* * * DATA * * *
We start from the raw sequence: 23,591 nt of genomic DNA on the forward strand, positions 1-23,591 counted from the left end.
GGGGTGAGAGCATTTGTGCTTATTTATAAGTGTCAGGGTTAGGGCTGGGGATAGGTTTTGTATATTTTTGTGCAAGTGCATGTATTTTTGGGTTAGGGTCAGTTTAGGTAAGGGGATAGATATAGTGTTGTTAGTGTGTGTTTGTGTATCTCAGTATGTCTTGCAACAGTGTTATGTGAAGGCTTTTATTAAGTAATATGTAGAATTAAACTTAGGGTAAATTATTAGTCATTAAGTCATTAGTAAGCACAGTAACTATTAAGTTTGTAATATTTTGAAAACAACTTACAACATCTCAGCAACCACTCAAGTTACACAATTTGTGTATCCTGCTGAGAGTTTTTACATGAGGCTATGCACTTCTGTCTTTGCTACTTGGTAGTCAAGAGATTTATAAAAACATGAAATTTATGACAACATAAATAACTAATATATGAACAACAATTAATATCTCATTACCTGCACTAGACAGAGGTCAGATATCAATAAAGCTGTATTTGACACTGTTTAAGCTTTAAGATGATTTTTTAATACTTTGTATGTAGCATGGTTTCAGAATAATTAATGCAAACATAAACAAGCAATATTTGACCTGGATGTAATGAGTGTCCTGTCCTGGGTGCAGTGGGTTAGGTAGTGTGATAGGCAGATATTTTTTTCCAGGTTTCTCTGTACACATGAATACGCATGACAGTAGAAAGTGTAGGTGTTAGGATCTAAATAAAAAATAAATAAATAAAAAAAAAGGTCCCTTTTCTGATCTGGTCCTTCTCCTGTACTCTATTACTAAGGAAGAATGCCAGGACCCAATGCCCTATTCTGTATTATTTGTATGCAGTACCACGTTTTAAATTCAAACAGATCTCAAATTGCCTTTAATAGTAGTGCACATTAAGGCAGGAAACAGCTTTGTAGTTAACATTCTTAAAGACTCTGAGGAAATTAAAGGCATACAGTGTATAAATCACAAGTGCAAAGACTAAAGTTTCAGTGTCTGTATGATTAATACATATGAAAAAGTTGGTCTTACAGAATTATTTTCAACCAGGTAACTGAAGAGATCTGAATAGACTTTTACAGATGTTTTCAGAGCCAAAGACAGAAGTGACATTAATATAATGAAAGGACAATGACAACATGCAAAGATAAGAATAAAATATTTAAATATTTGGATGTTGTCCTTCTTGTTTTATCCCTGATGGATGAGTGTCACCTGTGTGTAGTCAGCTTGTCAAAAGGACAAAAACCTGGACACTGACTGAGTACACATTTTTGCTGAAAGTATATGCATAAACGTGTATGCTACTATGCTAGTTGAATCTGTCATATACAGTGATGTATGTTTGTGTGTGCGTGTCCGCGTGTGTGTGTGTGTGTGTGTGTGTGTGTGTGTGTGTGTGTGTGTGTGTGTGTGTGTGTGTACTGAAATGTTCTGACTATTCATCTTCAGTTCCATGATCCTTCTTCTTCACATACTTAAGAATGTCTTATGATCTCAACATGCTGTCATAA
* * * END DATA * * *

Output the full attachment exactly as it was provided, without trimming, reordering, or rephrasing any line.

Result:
We start from the raw sequence: 23,591 nt of genomic DNA on the forward strand, positions 1-23,591 counted from the left end.
GGGGTGAGAGCATTTGTGCTTATTTATAAGTGTCAGGGTTAGGGCTGGGGATAGGTTTTGTATATTTTTGTGCAAGTGCATGTATTTTTGGGTTAGGGTCAGTTTAGGTAAGGGGATAGATATAGTGTTGTTAGTGTGTGTTTGTGTATCTCAGTATGTCTTGCAACAGTGTTATGTGAAGGCTTTTATTAAGTAATATGTAGAATTAAACTTAGGGTAAATTATTAGTCATTAAGTCATTAGTAAGCACAGTAACTATTAAGTTTGTAATATTTTGAAAACAACTTACAACATCTCAGCAACCACTCAAGTTACACAATTTGTGTATCCTGCTGAGAGTTTTTACATGAGGCTATGCACTTCTGTCTTTGCTACTTGGTAGTCAAGAGATTTATAAAAACATGAAATTTATGACAACATAAATAACTAATATATGAACAACAATTAATATCTCATTACCTGCACTAGACAGAGGTCAGATATCAATAAAGCTGTATTTGACACTGTTTAAGCTTTAAGATGATTTTTTAATACTTTGTATGTAGCATGGTTTCAGAATAATTAATGCAAACATAAACAAGCAATATTTGACCTGGATGTAATGAGTGTCCTGTCCTGGGTGCAGTGGGTTAGGTAGTGTGATAGGCAGATATTTTTTTCCAGGTTTCTCTGTACACATGAATACGCATGACAGTAGAAAGTGTAGGTGTTAGGATCTAAATAAAAAATAAATAAATAAAAAAAAAGGTCCCTTTTCTGATCTGGTCCTTCTCCTGTACTCTATTACTAAGGAAGAATGCCAGGACCCAATGCCCTATTCTGTATTATTTGTATGCAGTACCACGTTTTAAATTCAAACAGATCTCAAATTGCCTTTAATAGTAGTGCACATTAAGGCAGGAAACAGCTTTGTAGTTAACATTCTTAAAGACTCTGAGGAAATTAAAGGCATACAGTGTATAAATCACAAGTGCAAAGACTAAAGTTTCAGTGTCTGTATGATTAATACATATGAAAAAGTTGGTCTTACAGAATTATTTTCAACCAGGTAACTGAAGAGATCTGAATAGACTTTTACAGATGTTTTCAGAGCCAAAGACAGAAGTGACATTAATATAATGAAAGGACAATGACAACATGCAAAGATAAGAATAAAATATTTAAATATTTGGATGTTGTCCTTCTTGTTTTATCCCTGATGGATGAGTGTCACCTGTGTGTAGTCAGCTTGTCAAAAGGACAAAAACCTGGACACTGACTGAGTACACATTTTTGCTGAAAGTATATGCATAAACGTGTATGCTACTATGCTAGTTGAATCTGTCATATACAGTGATGTATGTTTGTGTGTGCGTGTCCGCGTGTGTGTGTGTGTGTGTGTGTGTGTGTGTGTGTGTGTGTGTGTGTGTGTGTGTGTGTGTACTGAAATGTTCTGACTATTCATCTTCAGTTCCATGATCCTTCTTCTTCACATACTTAAGAATGTCTTATGATCTCAACATGCTGTCATAA